As journalists, we have always been aware of the power words have—even when carefully wielded—to provoke outrage and to incite sometimes violent response. But today there is a heightened awareness of the hazards we face, both in reporting the news and in commenting editorially on the issues of our time.
The murder of Saudi columnist Jamal Khashoggi is only the latest and most public reminder that the expression of unpopular truth or dissenting opinion often comes at great risk to the writer. His brutal death delivered a message we can only assume was intended to repress the free exchange of ideas and information.
Four journalists were shot to death in the Capital Gazette newsroom four months ago, in retribution for reporting a sexual harassment case against the shooter several years ago. And this week, pipe bombs mailed to politically outspoken public figures were also sent to CNN. The news was greeted with the incendiary — and absurd — presidential accusation that the news media was complicit in these heinous acts.
Can there be any more compelling proof that words — both written and spoken — can be lethal?
In such a toxic environment, it is easy to become discouraged. I found great reassurance, though, when I spoke last month with Syrian journalist Wael Resol, who was recently honored by a group of international journalists with this year’s “News Fixer” award.
Wael is the husband of friend and former Record intern Katy McGarr, who met him while working as an English teacher at the American International School in Kurdistan. Today, they live in Sulaimani, a city in the northern Kurdistan region of Iraq, where she is the director of student services at the American University and Wael works as a “news fixer.”
Wael’s job is to guide journalists safely to the right place, to the right person, to the scene of the airstrike or sniper shooting, to the front lines of the bloody battleground. Rarely credited and usually in danger, these on-the-ground news fixers often also act as translators, drivers and assistant reporters. It is the fixers’ local expertise, as well as their network of official — and unofficial — contacts, that provide the raw source material for out-of-town correspondents.
In our first meeting via FaceTime, Wael explained that he worked with National Public Radio correspondents in 2014, when ISIS fighters swept through Iraq, taking control of the city of Mosul and forcing the Iraqi military and much of the city’s population to flee. Over the next three years, he primarily assisted reporters from the Los Angeles Times, eventually helping cover Mosul’s liberation.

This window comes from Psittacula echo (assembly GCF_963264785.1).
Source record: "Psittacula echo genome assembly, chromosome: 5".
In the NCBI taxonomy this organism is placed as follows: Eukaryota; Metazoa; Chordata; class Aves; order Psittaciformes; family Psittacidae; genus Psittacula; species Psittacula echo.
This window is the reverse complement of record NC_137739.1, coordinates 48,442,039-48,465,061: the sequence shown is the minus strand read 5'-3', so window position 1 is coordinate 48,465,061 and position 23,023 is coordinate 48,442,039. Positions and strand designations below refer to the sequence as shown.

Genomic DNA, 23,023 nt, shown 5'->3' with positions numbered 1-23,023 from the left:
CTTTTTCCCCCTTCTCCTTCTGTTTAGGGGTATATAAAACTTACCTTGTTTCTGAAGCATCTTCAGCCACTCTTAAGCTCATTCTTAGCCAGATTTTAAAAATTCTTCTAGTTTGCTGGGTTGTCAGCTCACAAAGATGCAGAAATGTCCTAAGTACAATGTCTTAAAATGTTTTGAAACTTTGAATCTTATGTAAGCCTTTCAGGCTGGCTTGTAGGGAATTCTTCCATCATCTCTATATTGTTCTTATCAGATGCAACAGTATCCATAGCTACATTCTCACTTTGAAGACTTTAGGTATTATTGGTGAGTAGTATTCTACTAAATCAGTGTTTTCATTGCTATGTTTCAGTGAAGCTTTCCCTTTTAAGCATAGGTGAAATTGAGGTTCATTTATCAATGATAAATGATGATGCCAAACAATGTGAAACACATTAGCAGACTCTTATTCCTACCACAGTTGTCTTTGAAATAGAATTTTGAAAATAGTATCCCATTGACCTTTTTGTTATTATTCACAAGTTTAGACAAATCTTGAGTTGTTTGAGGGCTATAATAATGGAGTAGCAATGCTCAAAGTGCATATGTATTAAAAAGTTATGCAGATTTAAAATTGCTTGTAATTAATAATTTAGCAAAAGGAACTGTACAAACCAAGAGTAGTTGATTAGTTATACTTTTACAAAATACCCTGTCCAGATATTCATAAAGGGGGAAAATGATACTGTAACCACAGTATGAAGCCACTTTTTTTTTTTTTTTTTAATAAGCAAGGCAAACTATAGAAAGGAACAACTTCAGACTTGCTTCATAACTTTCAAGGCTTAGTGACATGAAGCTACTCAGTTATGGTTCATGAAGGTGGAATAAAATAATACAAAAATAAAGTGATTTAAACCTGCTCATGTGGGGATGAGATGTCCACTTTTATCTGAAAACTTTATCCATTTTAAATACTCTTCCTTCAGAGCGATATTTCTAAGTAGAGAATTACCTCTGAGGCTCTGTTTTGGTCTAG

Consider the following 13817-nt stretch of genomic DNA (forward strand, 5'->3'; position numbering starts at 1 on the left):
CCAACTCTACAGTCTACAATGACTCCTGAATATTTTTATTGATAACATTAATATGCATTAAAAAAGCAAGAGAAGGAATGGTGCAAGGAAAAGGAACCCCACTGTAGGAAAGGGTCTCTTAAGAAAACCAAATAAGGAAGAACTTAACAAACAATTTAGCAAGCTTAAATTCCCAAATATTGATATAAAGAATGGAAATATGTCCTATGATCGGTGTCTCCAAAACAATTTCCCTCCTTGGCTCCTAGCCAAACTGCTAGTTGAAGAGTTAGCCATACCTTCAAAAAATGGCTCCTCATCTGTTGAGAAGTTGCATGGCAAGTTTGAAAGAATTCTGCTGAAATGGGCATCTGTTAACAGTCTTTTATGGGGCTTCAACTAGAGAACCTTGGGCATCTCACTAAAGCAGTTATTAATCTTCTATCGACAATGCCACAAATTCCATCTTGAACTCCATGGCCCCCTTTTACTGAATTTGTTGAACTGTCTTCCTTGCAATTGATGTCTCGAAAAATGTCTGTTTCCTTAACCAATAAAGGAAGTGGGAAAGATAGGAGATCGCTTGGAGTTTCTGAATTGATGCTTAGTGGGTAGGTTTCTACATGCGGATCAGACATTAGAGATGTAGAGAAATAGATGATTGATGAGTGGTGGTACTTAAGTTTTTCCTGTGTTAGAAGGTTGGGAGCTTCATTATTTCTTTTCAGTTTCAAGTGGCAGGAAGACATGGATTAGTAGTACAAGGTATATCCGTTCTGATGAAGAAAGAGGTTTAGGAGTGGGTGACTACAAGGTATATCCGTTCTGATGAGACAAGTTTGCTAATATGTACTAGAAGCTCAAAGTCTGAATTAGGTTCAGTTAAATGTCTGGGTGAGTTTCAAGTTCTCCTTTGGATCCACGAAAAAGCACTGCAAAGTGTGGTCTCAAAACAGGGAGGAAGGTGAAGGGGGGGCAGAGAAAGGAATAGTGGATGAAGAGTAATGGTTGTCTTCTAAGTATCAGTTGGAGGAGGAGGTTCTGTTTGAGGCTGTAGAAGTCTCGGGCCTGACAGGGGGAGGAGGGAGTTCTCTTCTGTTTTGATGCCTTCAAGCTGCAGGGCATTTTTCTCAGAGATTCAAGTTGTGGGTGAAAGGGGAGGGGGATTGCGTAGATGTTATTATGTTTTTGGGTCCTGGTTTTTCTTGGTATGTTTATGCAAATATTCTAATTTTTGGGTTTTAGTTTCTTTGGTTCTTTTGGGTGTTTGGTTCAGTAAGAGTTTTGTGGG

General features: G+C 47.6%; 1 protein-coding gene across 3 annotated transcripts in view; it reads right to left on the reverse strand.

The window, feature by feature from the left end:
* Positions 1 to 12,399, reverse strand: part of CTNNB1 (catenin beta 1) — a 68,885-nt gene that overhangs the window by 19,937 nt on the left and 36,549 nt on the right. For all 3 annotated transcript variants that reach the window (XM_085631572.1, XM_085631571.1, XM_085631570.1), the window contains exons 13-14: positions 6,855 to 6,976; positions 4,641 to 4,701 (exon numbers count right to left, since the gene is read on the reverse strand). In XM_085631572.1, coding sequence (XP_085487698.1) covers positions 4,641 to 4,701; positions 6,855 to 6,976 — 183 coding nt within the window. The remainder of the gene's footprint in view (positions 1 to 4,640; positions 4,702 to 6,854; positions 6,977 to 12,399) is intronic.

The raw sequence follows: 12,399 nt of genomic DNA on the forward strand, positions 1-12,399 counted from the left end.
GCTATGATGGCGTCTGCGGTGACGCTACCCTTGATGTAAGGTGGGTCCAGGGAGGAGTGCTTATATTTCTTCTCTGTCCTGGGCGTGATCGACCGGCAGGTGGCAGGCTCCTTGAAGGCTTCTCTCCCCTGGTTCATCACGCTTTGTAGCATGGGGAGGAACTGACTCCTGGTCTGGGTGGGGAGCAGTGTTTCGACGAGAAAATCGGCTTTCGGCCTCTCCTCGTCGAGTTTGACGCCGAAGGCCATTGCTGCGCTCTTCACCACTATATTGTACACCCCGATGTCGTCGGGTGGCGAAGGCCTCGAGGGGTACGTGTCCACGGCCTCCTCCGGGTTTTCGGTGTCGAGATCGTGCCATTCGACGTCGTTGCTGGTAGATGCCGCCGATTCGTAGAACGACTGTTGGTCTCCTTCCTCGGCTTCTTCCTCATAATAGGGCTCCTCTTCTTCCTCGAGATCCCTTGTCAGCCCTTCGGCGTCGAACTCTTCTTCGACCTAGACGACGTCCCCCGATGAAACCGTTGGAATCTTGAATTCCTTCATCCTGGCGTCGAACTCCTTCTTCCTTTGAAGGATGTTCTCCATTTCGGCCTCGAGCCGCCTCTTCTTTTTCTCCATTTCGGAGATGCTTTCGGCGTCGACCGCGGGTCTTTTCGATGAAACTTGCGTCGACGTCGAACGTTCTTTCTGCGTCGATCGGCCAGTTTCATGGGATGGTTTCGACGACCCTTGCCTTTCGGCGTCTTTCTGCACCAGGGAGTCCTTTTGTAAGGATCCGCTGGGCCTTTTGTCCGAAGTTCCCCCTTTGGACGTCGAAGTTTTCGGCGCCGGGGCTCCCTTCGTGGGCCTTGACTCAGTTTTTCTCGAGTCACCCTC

During our interview, Wael told of routine encounters with mortars, snipers and suicide cars. On one memorable day, he took reporters to cover a bomb-defusing team that had been called to a booby-trapped house. Within a matter of hours he drove, first, over an IED which miraculously did not detonate; and later, over a grenade which did not explode.
“You are lucky nothing happened,” one witness said. “It seems your mom prayed for you.”
The danger others faced in that war zone was heightened for Wael because of his nationality. “I am a Syrian Kurd, living in Iraq,” he said, “so the job was doubly difficult.”
I asked Wael what compelled him to do such dangerous work. He explained that, even as a child, he had always been interested in the news, and in the ability to tell the human story of war.
“In this war,” he said, “people need to reach their voice to the world. Many innocent people died.”
“For me, the truth is very important,” Wael added. “I’ve found that many news agencies do care about the truth — not about fake news. These people I work with are very serious about this.”
That conversation reminded me, too, why so many of us believe in the work we do — and persist — in an increasingly hostile and rancorous environment: Because we care about the truth, and want to tell the human story of our world and our communities.”
Wael reminded me once again that where there is great risk, there is also great reward.
The greatest wealth we reap as journalists is not in the paychecks we earn but in the people we meet, the conversations in which we engage, and the sheer diversity of human experience we are granted the privilege to observe and to document.
It was my privilege to meet Wael Resol, and to tell his story. The News Fixer award presentation was held at the Thomson Reuters Auditorium in Canary Wharf, London, on Wednesday, Oct. 17. Wael was not present for the ceremony. Simply because he is Syrian, he is not welcome in most other countries.
Efforts to apply for a travel visa through the United Kingdom, and the American Embassy in Baghdad, failed. Instead, Wael sent a recorded video with his acceptance speech.
This column is written in honor of Wael Resol and in honor of journalists everywhere who believe that reporting and photographing the truth of the human story is worth the risk — no matter how grave — and who continue to run toward danger, not away from it.